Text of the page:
Attrition: 90 Percent Of The Crew Was Injured

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September 19, 2008:  Three and a half years after the American submarine USS San Francisco hit the top of an underwater mountain, the medical report has been released. The collision, of a sub moving at over 50 kilometers an hour, smashed the sonar equipment that fills the bow (front) of the sub, as the boat careened off to one side. The sub's sudden change of speed and direction was unexpected by the crew. Thus 90 percent of the 138 man crew were injured. One sailor later died. Most of the injuries were minor, but a third of the crew had serious problems (nine had broken bones, two had dislocated shoulders, nine had concussions and 23 had cuts). Fortunately, the two sailors with medical training were not injured, and were able to prevent all but one of the injuries (a bad concussion) from getting worse. The navy is used its study of the San Francisco medical situation to make changes in how subs are equipped, and sailors trained, to deal with large scale injuries. The navy also noted that 15 percent of the crew still had psychological problems months after the accident. This is not unusual for sailors involved in a large scale accident.

But there were other reasons for poor morale among the San Francisco sailors. The sea mount the sub hit had been spotted by survey satellites in 1999 and 2004, but the intelligence agency responsible, the National Geospatial-Intelligence Agency, said it didn't have the money to update naval charts. Neither did the navy, or anyone else. Thus American submarines were allowed to continue moving around amidst all manner of uncharted hazards. Instead, the sailors on duty when the San Francisco hit the sea mount were punished for not having taken more frequent depth soundings (which would have indicated they might be approaching an obstacle), or consulting another map (than the one originally used) that showed a possible sea mount five kilometers from where they actually collided with one.

The navy held the crew responsible for the collision. Six members of the crew were given non-judicial (no court martial) punishment for their actions, or inactions, that caused the accident. At the time (January, 2005), the sub was traveling at high speed and at 500 feet depth. The six sailors punished included officers, senior NCOs and lower ranking sailors. Punishment ranged from letters of reprimand to reduction in rank. The charges were hazarding a vessel and dereliction of duty. The investigators concluded that these six crewmen could have detected the approaching sea mount and taken evasive action if they had followed proper procedures. The captain of the sub was earlier relieved of command.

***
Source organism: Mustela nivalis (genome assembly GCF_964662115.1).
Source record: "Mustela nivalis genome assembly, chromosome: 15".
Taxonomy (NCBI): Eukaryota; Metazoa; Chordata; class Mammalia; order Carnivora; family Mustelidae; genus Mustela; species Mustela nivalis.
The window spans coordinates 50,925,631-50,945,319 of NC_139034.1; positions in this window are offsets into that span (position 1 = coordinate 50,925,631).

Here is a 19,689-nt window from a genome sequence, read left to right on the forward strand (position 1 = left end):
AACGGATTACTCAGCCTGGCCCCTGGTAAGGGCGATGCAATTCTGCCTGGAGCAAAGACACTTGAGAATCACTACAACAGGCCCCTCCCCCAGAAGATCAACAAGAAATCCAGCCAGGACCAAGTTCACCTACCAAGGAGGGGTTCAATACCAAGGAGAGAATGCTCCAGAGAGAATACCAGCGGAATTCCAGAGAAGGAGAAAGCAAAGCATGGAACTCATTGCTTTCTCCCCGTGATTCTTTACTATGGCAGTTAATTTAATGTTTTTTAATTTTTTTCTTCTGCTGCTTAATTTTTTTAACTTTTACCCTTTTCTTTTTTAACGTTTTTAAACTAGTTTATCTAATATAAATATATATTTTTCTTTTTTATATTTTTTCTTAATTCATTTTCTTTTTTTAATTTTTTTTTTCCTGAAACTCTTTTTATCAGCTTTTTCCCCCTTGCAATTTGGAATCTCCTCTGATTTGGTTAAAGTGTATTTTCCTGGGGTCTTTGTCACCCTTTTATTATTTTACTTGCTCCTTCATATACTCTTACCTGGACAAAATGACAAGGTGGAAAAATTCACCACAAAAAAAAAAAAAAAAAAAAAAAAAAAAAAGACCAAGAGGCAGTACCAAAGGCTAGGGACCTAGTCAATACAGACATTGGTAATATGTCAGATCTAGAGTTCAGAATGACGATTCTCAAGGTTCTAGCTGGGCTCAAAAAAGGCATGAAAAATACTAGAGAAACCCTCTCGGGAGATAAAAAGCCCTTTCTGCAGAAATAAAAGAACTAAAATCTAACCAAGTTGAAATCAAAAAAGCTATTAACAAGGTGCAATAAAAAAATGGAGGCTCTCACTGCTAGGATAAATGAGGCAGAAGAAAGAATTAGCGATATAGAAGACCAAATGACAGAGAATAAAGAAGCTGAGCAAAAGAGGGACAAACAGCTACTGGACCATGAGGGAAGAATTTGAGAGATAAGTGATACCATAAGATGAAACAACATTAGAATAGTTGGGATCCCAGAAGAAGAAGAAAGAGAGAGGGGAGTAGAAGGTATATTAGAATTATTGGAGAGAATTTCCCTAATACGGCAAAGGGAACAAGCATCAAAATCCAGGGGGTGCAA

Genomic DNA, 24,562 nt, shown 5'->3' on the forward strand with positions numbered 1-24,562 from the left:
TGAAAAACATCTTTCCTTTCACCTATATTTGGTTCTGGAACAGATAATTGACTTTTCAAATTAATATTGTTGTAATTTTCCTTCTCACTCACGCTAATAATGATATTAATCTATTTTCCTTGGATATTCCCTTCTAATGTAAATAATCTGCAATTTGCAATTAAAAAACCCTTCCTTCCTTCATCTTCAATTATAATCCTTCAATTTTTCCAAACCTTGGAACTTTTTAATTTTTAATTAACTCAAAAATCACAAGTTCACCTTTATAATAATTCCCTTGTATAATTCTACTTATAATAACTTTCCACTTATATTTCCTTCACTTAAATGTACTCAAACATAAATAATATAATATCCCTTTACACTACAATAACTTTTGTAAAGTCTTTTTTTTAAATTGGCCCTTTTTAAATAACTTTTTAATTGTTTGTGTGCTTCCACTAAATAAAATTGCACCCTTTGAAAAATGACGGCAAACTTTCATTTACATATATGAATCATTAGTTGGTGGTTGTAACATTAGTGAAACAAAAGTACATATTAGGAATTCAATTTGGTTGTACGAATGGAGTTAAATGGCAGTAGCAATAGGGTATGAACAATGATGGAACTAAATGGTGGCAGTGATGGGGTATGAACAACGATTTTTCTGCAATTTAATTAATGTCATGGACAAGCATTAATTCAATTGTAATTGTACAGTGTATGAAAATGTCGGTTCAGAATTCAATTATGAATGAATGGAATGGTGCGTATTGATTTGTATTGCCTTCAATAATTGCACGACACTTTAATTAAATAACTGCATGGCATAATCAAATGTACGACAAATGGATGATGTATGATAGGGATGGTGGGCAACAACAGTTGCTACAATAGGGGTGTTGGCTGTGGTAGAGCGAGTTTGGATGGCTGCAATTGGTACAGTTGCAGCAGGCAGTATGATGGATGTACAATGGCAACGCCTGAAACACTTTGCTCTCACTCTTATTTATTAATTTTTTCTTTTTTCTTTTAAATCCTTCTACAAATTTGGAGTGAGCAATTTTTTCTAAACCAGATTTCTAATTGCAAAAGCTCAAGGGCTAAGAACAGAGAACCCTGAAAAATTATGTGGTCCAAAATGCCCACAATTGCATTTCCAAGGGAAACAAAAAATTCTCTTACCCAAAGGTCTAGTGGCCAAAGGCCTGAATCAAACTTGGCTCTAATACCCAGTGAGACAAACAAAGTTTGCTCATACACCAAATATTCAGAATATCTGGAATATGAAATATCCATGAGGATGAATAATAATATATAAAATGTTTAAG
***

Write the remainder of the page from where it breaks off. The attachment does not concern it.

At the same time, the navy also gave awards, for helping save the submarine after the collision, to eighteen NCOs and two officers. These included two Meritorious Service Medals, nine Commendation Medals, four Achievement Medals and five Letters Of Commendation.

The lack of courts martial indicates that the navy didn't feel it had strong enough evidence for that approach, which is more like a jury trial, and demands more compelling evidence. The non-judicial punishment hurts, but does not destroy, the career of a submariner. This is because the navy has a hard time recruiting qualified people for this kind of work. The navy could have held one or more courts martial, but apparently were convinced that just using the non-judicial punishment would get the matter behind them with a minimum of fuss and penalty. The charges in the non-judicial hearings were of the you should have seen this coming and been more cautious variety. Anyone who knows anything about nuclear submarines, and their crews, knows that these are the most cautious and deliberate sailors in the fleet. Eventually, more details of these proceedings, and the collision itself, will come out.

 


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